The backlog was not cleared by the post-war Labour government’s building rates, which were only sufficient for contemporary household formation. The dire housing shortage led to a major political backlash, with the Conservative opposition putting poor housing conditions at the center of its 1951 campaign, against Labour’s policies of state control and rationing, in an effort to gain votes from the most affected groups: the working classes, and women, who managed most household budgets.
This strategy was electorally successful because at this point, the number of privately rented homes was still greater than the number that were owner-occupied – something that would change after the 1950s.
Private renters are directly and immediately affected by housing shortages – by increases in rents or, if rent controls are in place, by reductions in the quality and availability of accommodation. This is not quite the same for owner-occupiers, since shortages can increase the value of the houses they own. Equally, homeowners are more incentivised to oppose development that is perceived to have a negative impact on local quality of life, given that it threatens the value of what is often their largest investment, their home – whereas renters can move elsewhere (or may get lower rents in compensation for a worsened local area).
The Conservative party pledged to make housebuilding a priority ‘second only to national defense’, and to increase gross housebuilding rates to over 300,000 a year, from 172,000 in 1950.
When they were duly elected, the new Conservative government abolished building licenses while simultaneously increasing funding for new public housing. This combination managed to increase the rate to above their housebuilding target within a year. To this day, the building rate of 2.3 percent achieved in 1954 was the highest post-war building rate that Britain achieved.
Green belts and New Towns
This building boom was not just a result of the Conservatives’ policy reforms. The new conservative government also had a lucky advantage: it was able to use sites that had been nominated for housing by Patrick Abercrombie, previously leader of the CPRE and hugely influential among planners.
Abercrombie himself was against only continuous and contiguous urban growth, not housebuilding in itself. His urbanistic vision was to replace unplanned urban ‘sprawl’ with planned growth through geographically distinct New Towns. He believed that, assuming these settlements were ‘in competent architectural hands and well planned’, they would ‘drop into place almost unnoticed’ and avoid the large-scale political opposition that earlier suburban expansion had faced.
Consistent with these values, Abercrombie drew up the Greater London plan in 1944. This proposed two major policies. First, Britain was to establish a ‘green belt’ around London, with a seven-to-nine-mile-width (called a ‘radius’ in planning policy). Development on green belt land was to be almost completely banned. Second, there were to be ten New Towns connected to London via railways, on ten new sites inside and outside the green belt Abercrombie had nominated to accommodate London’s growth.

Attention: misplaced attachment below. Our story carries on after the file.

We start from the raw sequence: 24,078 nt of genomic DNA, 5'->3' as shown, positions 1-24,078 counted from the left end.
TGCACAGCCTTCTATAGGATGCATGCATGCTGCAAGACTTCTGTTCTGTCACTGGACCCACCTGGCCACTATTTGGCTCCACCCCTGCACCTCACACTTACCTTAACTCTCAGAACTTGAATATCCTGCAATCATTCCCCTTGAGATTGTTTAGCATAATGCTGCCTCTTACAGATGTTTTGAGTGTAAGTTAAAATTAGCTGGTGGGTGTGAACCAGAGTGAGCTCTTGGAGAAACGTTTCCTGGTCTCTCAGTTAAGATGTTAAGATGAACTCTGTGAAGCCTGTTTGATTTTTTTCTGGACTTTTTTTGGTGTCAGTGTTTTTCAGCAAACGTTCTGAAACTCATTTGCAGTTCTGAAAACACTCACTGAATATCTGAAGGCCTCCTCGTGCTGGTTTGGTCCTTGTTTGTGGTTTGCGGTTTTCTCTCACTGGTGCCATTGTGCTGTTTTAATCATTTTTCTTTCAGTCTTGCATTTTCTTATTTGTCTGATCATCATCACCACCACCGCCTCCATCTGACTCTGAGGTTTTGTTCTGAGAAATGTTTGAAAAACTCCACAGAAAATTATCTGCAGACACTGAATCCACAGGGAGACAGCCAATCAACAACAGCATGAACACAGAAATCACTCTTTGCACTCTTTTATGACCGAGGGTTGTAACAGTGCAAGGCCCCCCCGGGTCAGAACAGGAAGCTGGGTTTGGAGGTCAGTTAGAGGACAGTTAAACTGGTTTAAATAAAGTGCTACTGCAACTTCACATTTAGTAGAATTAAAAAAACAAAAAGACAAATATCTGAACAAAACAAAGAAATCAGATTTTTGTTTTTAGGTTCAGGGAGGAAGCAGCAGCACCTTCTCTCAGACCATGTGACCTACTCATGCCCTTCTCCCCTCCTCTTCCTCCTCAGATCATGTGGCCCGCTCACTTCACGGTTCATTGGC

Abercrombie used his influence and prestige to convince the CPRE not to oppose these new settlements, and the post-war Labour government began their construction by passing the 1946 New Towns Act. This allowed the central government to bypass local authorities and found New Towns. In these areas, planning would be managed by an independent development corporation. Around London these ‘Mark I’ New Towns include Basildon, Slough, Crawley and Stevenage, which by 1970 together housed 470,000 people.
The success of Abercrombie’s program was short-lived. The plan was predicated upon seriously flawed beliefs about the reality of political opposition to housing. The 1947 Act assumed that people were opposed to the uncontrolled outward growth of cities, but not housing per se. Once that had been planned for, the theory held, opposition to housebuilding would subside.
This was not true. In fact, in both cases, national-level opposition to development was an outgrowth of local opposition. There was opposition to the growth of cities because that was where housing happened to be built in the inter-war period. So people affected by the externalities of building lobbied for planning restrictions where they lived, which led in turn to restrictions at the national level.
Instead, moving development to New Towns simply meant there was a new redirected opposition from a different base of local residents and their representatives, who lived in the locations affected by New Town construction, instead of those on the rural-urban fringe. When the then-housing minister Lewis Silkin visited the existing residents of the proposed New Town site of Stevenage, he was chased out of a public meeting to cries of ‘dictator’ – to find that local boys had deflated his tyres and put sand in his petrol tank.
The first round of development plans had been drawn up and founded either during the Second World War, with no major political opposition, or during the immediate period afterwards, when the government had a historically-unprecedented landslide majority. Yet the benign political conditions that enabled the foundation of these new settlements did not last.